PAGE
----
. Tony Blair's Legacy | London Progressive Journal
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Tony Blair's Legacy

Fri 27th Nov 2009

It is a depressing truth, one that been too evident throughout history, that there will always be those who join a group which advocates an admirable idea, subsequently damaging the said group from within. One can ponder whether they saw membership as a way of furthering their own ambitions, whether they were corrupted by their newly discovered authority or, whether they were tempted into selling out their ideals in exchange for personal gain. Undoubtedly, villains have a variety of personas.

Regrettably, it is not only a movement’s ideals that fall into disrepute on account of the treachery of a few, but the hopes of millions of honourable men and women are also dashed.

One only has to look as far as the New Labour cabinet to find classic examples. Here are individuals who preached true labour values in their youth, or when they were in opposition, and went on to betray these values once their party came to power. One man stands out in particular. The man who wanted to be President of Europe.

In 1995, whilst leader of the opposition Labour Party, Tony Blair declared:

‘ I didn't come into politics to change the Labour Party. I came into politics to change the country.’ No one can argue that Blair kept his word on that one account, at least. Blair has certainly changed both this country and the British people’s way of life.


New phrases such as ‘detention without trial’, ‘ID cards’, ‘war on terror’ and a ‘special relationship’ with the US became hallmarks of the Blair government.

The Habeas Corpus Act, dating back to 1679, which prohibited detention without trial by jury was waived when a number of foreign nationals were detained without charge under the Anti-terrorism Crime and Security Act 2001. These individuals were not permitted to be shown the evidence against them. Britain too gained the longest period of detention without charge in the Western world. The Terrorism Act of 2006 allowed for individuals to be held without trial for up to 28 days. Blair originally wanted to extend this period of imprisonment to 90 days.

Blair went further than his pre-election statement promise about changing the country. He changed the Labour Party too, making it antagonistic to that of the interests of its traditional supporters: working class individuals and the unions, from whom much of the Labour Party’s funding originated. In essence, Tony Blair instigated a system where the Labour Party bit the hand that fed it.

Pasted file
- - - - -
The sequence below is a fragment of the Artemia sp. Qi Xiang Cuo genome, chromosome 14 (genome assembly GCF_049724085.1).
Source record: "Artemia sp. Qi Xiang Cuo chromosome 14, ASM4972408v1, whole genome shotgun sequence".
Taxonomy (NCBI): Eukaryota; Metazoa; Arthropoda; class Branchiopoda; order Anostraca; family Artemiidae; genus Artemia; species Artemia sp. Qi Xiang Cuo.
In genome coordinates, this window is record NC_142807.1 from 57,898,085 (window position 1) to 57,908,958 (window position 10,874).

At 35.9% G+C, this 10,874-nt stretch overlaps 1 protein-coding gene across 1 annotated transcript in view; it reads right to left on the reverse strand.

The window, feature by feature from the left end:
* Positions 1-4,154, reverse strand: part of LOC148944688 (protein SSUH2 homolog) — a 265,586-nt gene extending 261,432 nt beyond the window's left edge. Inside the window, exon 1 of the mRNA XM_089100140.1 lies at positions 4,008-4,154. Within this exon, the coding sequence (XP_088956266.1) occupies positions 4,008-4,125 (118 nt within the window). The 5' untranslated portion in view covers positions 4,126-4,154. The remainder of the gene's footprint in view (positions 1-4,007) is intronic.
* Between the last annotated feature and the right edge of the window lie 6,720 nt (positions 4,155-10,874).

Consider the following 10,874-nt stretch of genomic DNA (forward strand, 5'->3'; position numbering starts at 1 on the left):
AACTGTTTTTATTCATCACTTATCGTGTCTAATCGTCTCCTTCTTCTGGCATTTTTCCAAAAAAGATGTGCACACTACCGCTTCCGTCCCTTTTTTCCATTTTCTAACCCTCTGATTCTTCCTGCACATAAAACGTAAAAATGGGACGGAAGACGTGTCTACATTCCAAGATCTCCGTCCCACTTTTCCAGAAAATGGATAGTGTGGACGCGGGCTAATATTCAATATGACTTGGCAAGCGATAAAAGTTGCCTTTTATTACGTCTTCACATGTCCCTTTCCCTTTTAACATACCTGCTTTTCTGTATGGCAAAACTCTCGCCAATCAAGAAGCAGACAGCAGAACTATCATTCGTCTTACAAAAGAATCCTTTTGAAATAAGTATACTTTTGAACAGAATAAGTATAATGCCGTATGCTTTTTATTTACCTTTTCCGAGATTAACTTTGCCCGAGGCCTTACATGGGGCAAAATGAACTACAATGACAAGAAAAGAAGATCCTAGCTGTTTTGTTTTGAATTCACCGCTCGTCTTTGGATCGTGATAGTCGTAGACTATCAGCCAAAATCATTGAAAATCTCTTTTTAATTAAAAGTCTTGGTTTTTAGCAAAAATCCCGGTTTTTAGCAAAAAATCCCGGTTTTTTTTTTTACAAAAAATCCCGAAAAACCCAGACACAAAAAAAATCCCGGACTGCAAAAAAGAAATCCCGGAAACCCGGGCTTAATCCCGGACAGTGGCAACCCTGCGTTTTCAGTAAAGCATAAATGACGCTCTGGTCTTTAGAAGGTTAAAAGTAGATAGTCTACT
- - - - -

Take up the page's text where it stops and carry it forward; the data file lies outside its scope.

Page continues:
Sadly, it may take decades for both the country and the Labour Party to recover from Tony’s ‘radical’ changes. In May 1997, less than a month after becoming Prime Minister, the still youthful looking Tony Blair gave a speech in Paris at a joint NATO-Russia summit declaring ‘Mine is the first generation able to contemplate the possibility that we may live our entire lives without going to war or sending our children to war.’ The truth of this statement extends only perhaps to Tony’s children and those of his fellow New Labour Ministers. A little later on in his career, in reference to the Labour Party, Tony was reported to have stated ‘This party will, ultimately, be judged on its ability to deliver on its promise’.

Sadly, it appears that in 2009 a judgement has been made in the minds of many British people. 200,000 members of the Labour Party have done away with their membership since 1997 and unfortunately a Conservative victory at the next general election, together with a further hatchet job of public services, seems to be on the cards. Moreover as a fall out of the Blair years, the good name of a ‘Labour Government’ has been tarnished, electoral apathy has increased (coupled together with the electoral rise of the far right) and, a mood of no alternative to a capitalist style economy has begun to pervade amongst sections of the populace, egged on by the mainstream media.

Perhaps the greatest shame needs to be reserved for those New Labour parliamentarians who supported Blair whilst he tarnished the name of his party during his 10 years in office. Some of these individuals even gave Tony Blair a standing ovation when he stood down as leader of the country and the Labour Party. Such an act says much about the calibre of those acting as representatives of the people. To further turn his back on the principles of the Labour Party once he had left office, Blair accepted a £500,000 a year job as an advisor at Wall Street based financial services firm JP Morgan and, even had the unabashed arrogance mount a campaign to become President of Europe.

Blair’s presidential ambitions were dashed last week; let’s hope this marks an end to his political aspirations. However, he remains a free and affluent man, in a position very different to that of the many victims of his domestic and foreign policies. Blair’s place should not be in Brussels but rather at the Hague, facing a war-crimes tribunal on account of his role in the deaths of hundreds of British soldiers and thousands of civilians in the illegal and ill-thought out wars in Iraq and Afghanistan.

As for Blair’s supporters in government, one feels like quoting the fifth verse of the former anthem of the Labour Party, ‘The Red Flag’:

‘It suits today the weak and base,
Whose minds are fixed on pelf and place
To cringe before the rich man's frown,
And haul the sacred emblem down.’

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